Archive for October, 2017

Antioch High beats Deer Valley to retain trophy in annual Mayor’s Cup crosstown football game

Tuesday, October 31st, 2017

Antioch High Panthers football players raise the Mayor’s Cup trophy in celebration of their victory against the Deer Valley Wolverines on Friday, Oct. 27, 2017. Photos by Jesus Cano

By Jesus Cano

Antioch’s 20 unanswered points paved the way them to keep the city of Antioch Mayor’s Cup for the fifth year in a row in their 23-14 victory.

Antioch works to score another touchdown against Deer Valley.

“A lot of these guys played with me as sophomores, so they never lost against Deer Valley,” Antioch head coach John Lucido said. “Our focus was to get those seniors that trophy, and keep it at Antioch.”

Deer Valley struck early in the game on just three plays in their first drive, where Patrick Robinson ended the play by scoring on a five yard touchdown run.

After that, the Antioch offense answered back just three minutes later. In similar fashion, Dalaan Green rushed into the end zone from three yards out to tie the game. The Panther’s took a gamble right after by attempting the two point conversion after and were successful. Antioch lead 8-7 at the end of the first quarter.

In the second quarter, Deer Valley was in business inside the red zone, but fumbled just seven yards out, handing the ball over to Antioch in the process. Green ran 40 yards for the Panther’s and his quarterback Willem Karnthong simply rushed in for touchdown to extend their lead 14-7.

Karnthong also added another touchdown to his name, a much shorter two yard keeper. Karnthong ended the night with 72 passing yards and 42 rushing yards.

Mayor Sean Wright and Antioch High Varsity Football Coach John Lucido hold the Mayor’s Cup trophy won by the Panthers, Friday night.

“We stuck with the game plan and came out with a W,” Karnthong said. “My line played great, they helped open it up for us.”

His teammate Green ended the night with 131 rushing yards. He also attributes his success to the offensive line.

A lot was on the line for Deer Valley, and they did not give up. In a blink of an eye, Jason Johnson took off to the house for a long 48 yard run into Antioch’s yellow end zone.

Omar Curiel added an insurance field goal from 25 yards out to advance Antioch to a 23-14 lead, which ended up being the final score.

This mark’s Deer Valley’s 18th straight league loss since 2014, which was head coach’s Robert Hubbard’s debut season.

“You can make a million excuse but at the end of the game they won the game,” Hubbard said. “We’ve been playing tough against every team but can’t pull off a victory.”

After the game Mayor Sean Wright presented the Mayor’s Cup trophy to the Antioch Panthers.

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Red Sand Project in Antioch highlights problem of human trafficking

Tuesday, October 31st, 2017

Antioch Police Chief Tammany Brooks paints red sand into a sidewalk groove at Prewett Park as Councilwoman and event organizer Monica Wilson watches, on Oct. 19, 2017. Photo by City of Antioch

By John Crowder

The Red Sand Project, a participatory art program meant to raise awareness about human trafficking, came to Antioch on Thursday, October 19.

Spearheaded by Antioch City Council Member Monica Wilson, working in conjunction with City Manager Ron Bernal and Police Chief Tammany Brooks, the event brought Antioch residents together to learn more about the plight of those subject to both labor trafficking and sex trafficking.  The participatory part of the event had people placing red sand in sidewalk cracks in and around the Antioch Community Center and Antioch Water Park at Prewett Park, signifying the idea that, too often, those subjected to this form of human slavery are unnoticed, and ‘fall through the cracks.’

Following the art program, a free training, led by Alex Madsen of the Contra Costa Human Trafficking Coalition, was provided to residents in the Antioch Community Center.

Wilson introduced the training.  She noted that human trafficking was a problem that occurred throughout the State and County, and was also present in Antioch.  She was followed by Bernal and Brooks, both addressing their support for raising awareness of the issue.

Madsen explained to those present that human trafficking falls into two broad categories, labor trafficking and sex trafficking.  Interspersing her talk with short video clips highlighting the abuses suffered by those subjected to human trafficking, she discussed key indicator signs to look for to help identify someone caught up in trafficking.  Some things to watch for, she said, were an individual not free to come and go as he/she wishes, someone living and working in the same location and unfamiliar with their surroundings, with a large debt, not in control of their own money, and working long and/or unusual hours.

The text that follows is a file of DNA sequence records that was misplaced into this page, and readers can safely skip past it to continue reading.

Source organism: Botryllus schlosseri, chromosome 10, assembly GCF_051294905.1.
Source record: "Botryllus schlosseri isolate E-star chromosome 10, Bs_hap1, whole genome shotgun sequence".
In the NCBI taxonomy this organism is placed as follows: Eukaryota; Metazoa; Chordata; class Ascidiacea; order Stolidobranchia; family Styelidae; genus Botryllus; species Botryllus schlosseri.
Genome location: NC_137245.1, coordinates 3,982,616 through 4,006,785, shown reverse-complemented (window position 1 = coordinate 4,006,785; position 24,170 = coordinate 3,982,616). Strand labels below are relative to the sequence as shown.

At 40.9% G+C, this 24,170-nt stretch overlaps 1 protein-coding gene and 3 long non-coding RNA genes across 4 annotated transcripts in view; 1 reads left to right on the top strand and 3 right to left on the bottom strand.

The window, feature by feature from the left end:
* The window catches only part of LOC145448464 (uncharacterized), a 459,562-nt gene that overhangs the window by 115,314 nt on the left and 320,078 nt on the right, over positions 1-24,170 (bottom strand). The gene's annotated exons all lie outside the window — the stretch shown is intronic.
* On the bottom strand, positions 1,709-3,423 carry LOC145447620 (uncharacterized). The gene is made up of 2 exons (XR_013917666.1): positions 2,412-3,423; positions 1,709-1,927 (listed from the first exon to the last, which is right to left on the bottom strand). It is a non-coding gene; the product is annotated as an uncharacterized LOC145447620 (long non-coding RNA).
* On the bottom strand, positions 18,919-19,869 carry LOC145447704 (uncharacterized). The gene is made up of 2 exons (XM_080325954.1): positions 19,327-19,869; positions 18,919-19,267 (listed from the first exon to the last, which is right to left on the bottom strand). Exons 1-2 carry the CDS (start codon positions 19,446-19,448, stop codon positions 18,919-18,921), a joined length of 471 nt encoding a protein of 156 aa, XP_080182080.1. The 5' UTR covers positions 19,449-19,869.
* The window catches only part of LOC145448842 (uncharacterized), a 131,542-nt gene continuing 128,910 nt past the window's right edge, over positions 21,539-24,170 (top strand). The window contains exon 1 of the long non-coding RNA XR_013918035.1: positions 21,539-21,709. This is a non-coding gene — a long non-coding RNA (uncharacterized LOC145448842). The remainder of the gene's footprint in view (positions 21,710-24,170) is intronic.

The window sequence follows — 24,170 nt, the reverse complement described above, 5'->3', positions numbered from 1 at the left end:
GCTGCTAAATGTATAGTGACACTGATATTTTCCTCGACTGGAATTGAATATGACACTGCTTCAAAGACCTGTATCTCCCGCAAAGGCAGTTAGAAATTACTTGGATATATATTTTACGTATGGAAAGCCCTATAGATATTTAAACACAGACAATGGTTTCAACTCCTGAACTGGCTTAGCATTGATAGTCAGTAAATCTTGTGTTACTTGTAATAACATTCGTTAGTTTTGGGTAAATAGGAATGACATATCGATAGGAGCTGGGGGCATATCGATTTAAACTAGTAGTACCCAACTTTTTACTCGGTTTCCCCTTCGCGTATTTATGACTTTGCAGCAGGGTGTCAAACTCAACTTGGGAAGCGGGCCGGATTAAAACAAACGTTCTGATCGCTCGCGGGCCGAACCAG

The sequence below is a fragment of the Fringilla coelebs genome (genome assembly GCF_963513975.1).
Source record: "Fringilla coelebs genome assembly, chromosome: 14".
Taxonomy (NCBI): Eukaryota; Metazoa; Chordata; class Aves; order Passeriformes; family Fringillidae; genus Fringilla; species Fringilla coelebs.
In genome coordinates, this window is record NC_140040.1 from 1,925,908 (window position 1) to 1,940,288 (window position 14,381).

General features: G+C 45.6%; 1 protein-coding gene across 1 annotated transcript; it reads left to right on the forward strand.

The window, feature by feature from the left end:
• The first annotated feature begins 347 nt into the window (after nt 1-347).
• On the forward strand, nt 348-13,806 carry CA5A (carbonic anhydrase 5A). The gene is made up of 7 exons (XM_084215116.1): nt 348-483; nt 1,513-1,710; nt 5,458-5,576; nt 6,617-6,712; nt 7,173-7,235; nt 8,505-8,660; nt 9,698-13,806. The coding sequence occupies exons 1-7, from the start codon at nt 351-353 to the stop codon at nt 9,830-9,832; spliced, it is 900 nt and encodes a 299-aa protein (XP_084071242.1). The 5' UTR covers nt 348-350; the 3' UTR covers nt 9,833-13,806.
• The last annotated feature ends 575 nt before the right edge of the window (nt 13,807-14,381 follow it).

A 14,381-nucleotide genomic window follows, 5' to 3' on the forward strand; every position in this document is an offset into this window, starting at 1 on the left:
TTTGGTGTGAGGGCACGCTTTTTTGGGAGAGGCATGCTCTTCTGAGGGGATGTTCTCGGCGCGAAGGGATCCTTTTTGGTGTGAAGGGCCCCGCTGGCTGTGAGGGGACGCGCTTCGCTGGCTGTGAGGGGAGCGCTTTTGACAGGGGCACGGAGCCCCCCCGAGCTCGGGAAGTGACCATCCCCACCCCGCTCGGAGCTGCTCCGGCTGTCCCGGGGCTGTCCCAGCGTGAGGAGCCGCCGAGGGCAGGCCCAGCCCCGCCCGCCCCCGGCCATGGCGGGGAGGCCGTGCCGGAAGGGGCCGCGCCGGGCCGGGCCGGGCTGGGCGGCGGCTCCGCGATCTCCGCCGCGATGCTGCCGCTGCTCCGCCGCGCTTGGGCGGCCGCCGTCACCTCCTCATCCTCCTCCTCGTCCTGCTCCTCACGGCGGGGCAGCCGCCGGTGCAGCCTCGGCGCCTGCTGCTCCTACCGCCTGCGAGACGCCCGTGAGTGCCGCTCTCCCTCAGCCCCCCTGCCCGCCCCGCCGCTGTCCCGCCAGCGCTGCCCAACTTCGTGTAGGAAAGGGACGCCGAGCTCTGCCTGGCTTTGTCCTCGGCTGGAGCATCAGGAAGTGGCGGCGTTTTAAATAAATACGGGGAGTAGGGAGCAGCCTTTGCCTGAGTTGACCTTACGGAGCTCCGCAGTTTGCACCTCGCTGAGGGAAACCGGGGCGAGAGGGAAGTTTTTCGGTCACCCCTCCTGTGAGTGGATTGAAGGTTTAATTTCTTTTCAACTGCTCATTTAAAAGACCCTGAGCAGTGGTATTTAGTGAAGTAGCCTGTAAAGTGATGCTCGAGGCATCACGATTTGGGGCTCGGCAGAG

Madsen encouraged anyone who suspects someone is caught up in human trafficking to act, not by confrontation, but by reporting suspicious circumstances.  Reports can be made by calling 211, calling the National Human Trafficking Hotline at 1-888-373-7888, or going online to www.traffickingresourcecenter.org/report-trafficking.

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Police investigate shooting death of man in Antioch Monday night

Tuesday, October 31st, 2017

By Lieutenant D. Bittner #3252, Antioch Police Investigations Division

On Monday, Oct. 30, 2017 at 8:03 PM, Antioch Police Department patrol officers responded to the call of shots fired near the 2200 block of Peppertree Way. When officers arrived, they located a subject on the ground suffering from a gunshot wound. The victim of the gunshot wound was pronounced dead at the scene by medical personnel.

Antioch Police Investigators were called to the scene and are in the early stages of the investigation. No further information will be released at this time. Anyone with information regarding this case is encouraged to call Detective Vanderpool with the Antioch Police Department at (925) 779-6988.

Anyone with information can also call the Antioch Police Department non-emergency line at (925) 778-2441 or text-a-tip to 274637 (CRIMES) using the key word ANTIOCH.

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Tall ship Lady Washington returns to Antioch Tuesday, Oct. 31

Monday, October 30th, 2017

Historic vessel will dock at Antioch City Marina through Nov. 6

Few are familiar with the term “tall ship”, but the Washington-based nonprofit Grays Harbor Historical Seaport is on a mission to change that. Their historic sailing ships, the Lady Washington and Hawaiian Chieftain, travel the west coast year-round introducing the public to maritime history.

“Some people imagine a modern ship, or a Navy cutter,” says Executive Director Brandi Bednarik. “’Pirate ship’ comes pretty close, but it leaves out the truth of why ships like these sailed-mostly for trade, exploration, and in military action. Our mission is to share this history with the American public.”

From October 31st to November 6th, the Lady Washington will dock in Antioch City Marina (5 Marina Plaza, foot of L Street, Antioch). Dockside visitors can expect to tour the vessel and talk with the crew, while sailing passengers will experience the crew in action and the ship under wind power. The vessel’s public program schedule is as follows: